The way we live our working lives is never far from the spotlight, these days.
A recent survey for Depression Awareness Week revealed that as many as a third of people in the UK are struggling to cope at work because of depression, stress or burn-out. And more than four-fifths of those affected admitted to experiencing isolation or loneliness as a result.
However, sadly, the study also found that only half of those feeling emotionally unhappy had confided in a colleague, despite admitting that discussing their condition helped them feel better.
In her New York Times bestseller, Thrive: The Third Metric to Redefining Success and Creating a Life of Well-Being, Wisdom, and Wonder, Arianna Huffington writes: "The architecture of our lives is badly in need of renovation and repair."
Interestingly, the answer might not be just about simply shortening the working day, suggests HuffPost UK blogger Lindsay Pattison.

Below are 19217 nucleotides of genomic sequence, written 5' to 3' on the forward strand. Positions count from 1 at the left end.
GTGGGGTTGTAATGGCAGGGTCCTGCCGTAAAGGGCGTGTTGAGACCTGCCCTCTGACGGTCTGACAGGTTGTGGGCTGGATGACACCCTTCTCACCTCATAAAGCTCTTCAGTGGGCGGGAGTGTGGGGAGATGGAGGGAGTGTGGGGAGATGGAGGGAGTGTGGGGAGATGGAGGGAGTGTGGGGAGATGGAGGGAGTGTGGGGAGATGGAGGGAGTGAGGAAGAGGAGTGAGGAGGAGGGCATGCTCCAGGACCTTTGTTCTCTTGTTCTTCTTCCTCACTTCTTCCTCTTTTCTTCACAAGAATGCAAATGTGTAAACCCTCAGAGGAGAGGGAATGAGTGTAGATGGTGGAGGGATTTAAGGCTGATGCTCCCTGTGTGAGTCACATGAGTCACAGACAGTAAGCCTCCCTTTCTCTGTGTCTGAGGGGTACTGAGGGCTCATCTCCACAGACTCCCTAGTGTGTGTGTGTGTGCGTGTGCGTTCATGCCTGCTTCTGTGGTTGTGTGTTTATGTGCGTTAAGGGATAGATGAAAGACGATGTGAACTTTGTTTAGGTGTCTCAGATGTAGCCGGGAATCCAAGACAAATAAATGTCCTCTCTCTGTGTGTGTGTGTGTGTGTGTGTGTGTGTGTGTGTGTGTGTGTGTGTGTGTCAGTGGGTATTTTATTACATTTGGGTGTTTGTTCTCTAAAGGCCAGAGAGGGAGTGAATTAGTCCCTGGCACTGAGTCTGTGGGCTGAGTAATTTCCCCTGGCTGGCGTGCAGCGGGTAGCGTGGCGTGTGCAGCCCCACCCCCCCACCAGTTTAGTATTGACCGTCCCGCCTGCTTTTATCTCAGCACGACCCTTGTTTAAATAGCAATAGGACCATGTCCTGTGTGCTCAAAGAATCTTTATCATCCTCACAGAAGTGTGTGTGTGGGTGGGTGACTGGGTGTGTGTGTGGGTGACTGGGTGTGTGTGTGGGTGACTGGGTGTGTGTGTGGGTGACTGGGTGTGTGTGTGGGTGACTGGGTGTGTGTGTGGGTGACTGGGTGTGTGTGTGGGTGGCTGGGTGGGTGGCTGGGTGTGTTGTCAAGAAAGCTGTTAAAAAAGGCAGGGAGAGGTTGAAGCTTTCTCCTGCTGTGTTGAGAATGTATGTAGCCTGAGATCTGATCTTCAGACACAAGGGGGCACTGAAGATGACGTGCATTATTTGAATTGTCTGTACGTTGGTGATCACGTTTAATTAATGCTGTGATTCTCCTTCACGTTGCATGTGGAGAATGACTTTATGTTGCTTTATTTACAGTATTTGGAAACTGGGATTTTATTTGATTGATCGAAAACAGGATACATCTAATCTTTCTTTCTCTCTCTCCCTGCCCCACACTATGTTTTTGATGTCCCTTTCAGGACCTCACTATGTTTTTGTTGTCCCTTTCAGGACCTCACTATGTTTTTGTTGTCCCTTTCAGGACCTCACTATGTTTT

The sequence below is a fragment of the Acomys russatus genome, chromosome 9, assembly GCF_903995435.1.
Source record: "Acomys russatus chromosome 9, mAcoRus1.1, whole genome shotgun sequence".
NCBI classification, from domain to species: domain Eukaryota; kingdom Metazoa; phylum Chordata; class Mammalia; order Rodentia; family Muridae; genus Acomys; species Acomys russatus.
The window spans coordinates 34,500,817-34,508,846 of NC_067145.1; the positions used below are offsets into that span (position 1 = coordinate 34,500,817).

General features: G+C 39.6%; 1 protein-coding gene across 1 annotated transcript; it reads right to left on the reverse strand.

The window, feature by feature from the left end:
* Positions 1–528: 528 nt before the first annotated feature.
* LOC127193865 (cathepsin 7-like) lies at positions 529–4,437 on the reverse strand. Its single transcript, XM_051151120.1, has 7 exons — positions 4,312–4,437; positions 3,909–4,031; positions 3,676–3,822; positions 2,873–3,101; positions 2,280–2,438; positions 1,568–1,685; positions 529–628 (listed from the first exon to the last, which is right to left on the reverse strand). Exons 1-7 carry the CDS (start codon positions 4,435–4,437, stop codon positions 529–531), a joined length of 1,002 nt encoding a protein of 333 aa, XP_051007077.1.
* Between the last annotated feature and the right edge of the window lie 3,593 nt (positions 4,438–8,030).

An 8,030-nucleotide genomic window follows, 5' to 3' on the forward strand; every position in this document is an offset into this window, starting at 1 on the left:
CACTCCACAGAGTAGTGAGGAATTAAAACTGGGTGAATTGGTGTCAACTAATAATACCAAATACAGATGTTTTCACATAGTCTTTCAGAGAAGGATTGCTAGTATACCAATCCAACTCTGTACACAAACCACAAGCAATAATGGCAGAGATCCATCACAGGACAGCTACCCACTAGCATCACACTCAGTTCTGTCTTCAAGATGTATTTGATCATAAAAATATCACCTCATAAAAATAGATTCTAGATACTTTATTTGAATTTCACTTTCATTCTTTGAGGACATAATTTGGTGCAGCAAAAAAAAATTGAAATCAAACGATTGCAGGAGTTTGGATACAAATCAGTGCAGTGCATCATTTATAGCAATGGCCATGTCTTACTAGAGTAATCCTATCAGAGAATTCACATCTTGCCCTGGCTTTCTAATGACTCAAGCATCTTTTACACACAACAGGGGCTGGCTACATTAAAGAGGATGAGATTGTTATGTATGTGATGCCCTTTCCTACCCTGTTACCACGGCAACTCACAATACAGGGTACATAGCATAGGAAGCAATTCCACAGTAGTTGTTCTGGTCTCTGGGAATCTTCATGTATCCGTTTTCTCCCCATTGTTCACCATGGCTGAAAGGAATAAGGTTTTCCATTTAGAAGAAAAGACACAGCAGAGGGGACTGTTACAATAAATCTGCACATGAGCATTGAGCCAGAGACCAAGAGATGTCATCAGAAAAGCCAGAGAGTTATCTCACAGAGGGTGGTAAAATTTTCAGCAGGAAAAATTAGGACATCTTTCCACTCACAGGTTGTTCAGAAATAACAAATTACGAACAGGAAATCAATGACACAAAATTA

She points out that a study on work-life balance in the UK found that 61% of Londoners are satisfied with their work-life balance, despite working the longest hours.
"It's a revealing finding - shorter working hours may not be as crucial to contentment as believed. What I'd love to see evolve is a working ethos that allows employees to take as much or as little out of the office with them as suits that individual," writes the CEO of Maxus UK and First Women Awards 2013 nominee.
As a woman well used to balancing her workload, she suggests: "Rather than work-life balance, let's try to introduce a more holistic "work-life integration" approach, that allows us to be one person at work and at home, bringing our ideals and values to the table wherever it sits."
Could these ideas help us achieve a better integration of work and life?